“I’ll wait in the car,” Rabbi Tvardovitz told his wife, Ruchi. The two had just pulled up outside an old building in the center of Knokke, Belgium. The Chabad couple was visiting Anne, an elderly woman whom the Tvardovitzes had recently met. They wanted to drop off some shmurah matzos before Pesach, which was only a week away.
There was no parking on the cobbled streets, so Ruchi took the paper-wrapped package from the backseat of the car and went to ring the doorbell.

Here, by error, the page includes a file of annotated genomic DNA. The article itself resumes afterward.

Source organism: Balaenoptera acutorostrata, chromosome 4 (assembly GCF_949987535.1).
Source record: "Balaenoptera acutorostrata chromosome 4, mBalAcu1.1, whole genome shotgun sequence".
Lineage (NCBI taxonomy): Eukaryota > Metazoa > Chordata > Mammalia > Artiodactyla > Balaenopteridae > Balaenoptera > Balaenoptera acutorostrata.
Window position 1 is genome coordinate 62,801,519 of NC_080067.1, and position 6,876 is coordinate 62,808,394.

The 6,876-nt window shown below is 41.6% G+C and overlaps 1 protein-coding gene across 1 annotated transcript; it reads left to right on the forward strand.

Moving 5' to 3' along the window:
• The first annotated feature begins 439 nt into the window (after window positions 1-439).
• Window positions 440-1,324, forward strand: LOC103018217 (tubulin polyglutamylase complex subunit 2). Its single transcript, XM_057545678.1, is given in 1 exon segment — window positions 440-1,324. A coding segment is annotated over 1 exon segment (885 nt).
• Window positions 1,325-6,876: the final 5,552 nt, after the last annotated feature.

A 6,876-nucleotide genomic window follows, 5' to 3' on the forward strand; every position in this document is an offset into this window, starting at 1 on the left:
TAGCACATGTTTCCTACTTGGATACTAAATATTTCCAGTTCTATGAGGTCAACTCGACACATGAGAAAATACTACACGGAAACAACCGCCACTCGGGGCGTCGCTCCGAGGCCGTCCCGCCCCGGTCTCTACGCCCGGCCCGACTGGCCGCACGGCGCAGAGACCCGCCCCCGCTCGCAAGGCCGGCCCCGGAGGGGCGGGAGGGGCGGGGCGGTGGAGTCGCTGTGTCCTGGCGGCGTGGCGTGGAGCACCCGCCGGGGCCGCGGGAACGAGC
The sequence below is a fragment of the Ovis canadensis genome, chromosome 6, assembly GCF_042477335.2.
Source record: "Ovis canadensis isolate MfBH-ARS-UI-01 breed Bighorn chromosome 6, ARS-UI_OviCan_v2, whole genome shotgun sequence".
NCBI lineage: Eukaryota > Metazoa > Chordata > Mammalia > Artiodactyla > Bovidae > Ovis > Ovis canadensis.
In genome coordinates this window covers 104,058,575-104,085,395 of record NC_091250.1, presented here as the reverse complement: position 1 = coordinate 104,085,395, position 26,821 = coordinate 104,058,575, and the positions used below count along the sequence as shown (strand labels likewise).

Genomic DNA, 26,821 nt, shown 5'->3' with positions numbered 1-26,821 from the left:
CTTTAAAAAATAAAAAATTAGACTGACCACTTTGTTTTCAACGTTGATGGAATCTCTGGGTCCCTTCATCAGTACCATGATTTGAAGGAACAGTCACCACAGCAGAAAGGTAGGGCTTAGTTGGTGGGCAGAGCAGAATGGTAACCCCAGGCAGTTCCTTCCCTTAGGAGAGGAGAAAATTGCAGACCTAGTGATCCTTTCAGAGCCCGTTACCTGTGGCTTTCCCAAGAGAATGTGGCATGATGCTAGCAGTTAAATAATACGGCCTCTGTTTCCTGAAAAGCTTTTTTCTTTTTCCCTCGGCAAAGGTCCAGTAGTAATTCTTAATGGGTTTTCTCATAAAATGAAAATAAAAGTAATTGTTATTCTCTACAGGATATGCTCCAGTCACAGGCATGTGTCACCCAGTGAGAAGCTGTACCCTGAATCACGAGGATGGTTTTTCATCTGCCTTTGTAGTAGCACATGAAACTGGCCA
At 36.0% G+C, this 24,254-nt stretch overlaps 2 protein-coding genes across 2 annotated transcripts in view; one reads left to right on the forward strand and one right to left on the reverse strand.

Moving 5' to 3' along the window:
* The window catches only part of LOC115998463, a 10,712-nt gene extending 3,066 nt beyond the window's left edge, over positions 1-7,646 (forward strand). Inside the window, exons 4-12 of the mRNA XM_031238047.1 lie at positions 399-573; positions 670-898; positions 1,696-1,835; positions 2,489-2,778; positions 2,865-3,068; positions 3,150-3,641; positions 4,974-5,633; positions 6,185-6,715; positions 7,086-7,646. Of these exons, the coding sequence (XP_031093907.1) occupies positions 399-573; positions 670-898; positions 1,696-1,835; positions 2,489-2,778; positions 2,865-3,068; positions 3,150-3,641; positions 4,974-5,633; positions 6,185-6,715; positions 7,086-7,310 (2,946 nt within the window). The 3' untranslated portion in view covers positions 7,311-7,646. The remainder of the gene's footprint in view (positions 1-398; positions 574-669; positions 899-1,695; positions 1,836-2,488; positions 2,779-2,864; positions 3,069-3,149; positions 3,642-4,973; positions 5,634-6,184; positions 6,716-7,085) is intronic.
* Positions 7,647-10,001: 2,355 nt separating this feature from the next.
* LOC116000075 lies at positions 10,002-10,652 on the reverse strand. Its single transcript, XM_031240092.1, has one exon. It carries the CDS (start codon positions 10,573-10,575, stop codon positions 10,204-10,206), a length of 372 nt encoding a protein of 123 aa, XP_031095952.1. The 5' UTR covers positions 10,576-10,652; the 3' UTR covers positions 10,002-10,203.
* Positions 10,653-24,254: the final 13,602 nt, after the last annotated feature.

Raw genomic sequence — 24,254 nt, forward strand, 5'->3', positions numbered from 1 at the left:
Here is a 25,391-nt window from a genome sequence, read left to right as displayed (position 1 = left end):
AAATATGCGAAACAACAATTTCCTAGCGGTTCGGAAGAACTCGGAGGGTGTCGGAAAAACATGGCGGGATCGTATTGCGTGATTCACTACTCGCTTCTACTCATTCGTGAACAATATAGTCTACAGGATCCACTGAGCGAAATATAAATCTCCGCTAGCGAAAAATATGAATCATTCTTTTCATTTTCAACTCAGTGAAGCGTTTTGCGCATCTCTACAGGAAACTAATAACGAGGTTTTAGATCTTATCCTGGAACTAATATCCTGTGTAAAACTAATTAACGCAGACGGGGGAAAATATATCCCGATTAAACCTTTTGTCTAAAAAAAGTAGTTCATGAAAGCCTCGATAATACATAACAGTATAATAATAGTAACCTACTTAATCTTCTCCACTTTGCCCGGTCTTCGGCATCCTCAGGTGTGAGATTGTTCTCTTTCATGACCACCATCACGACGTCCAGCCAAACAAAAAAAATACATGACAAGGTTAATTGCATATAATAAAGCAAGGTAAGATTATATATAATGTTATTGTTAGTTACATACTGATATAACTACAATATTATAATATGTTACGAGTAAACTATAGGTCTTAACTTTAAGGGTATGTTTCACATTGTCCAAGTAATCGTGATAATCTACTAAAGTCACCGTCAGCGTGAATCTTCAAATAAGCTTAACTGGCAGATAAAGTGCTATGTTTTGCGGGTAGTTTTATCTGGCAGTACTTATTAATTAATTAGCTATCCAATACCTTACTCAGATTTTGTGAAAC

Anne opened the door with a warm smile and a bright welcome. “Kum arein,” she told Ruchi in a strong European Yiddish. Although she herself wasn’t frum, Anne had grown up in a frum family.
Ruchi looked around the house. The walls were decorated with expensive paintings, and there were Persian rugs on the floor. The room was beautiful, but there was nothing that would identify its owners as Jews. No mezuzos on the doors, sefarim on the shelves or other visible traces of Anne’s heritage.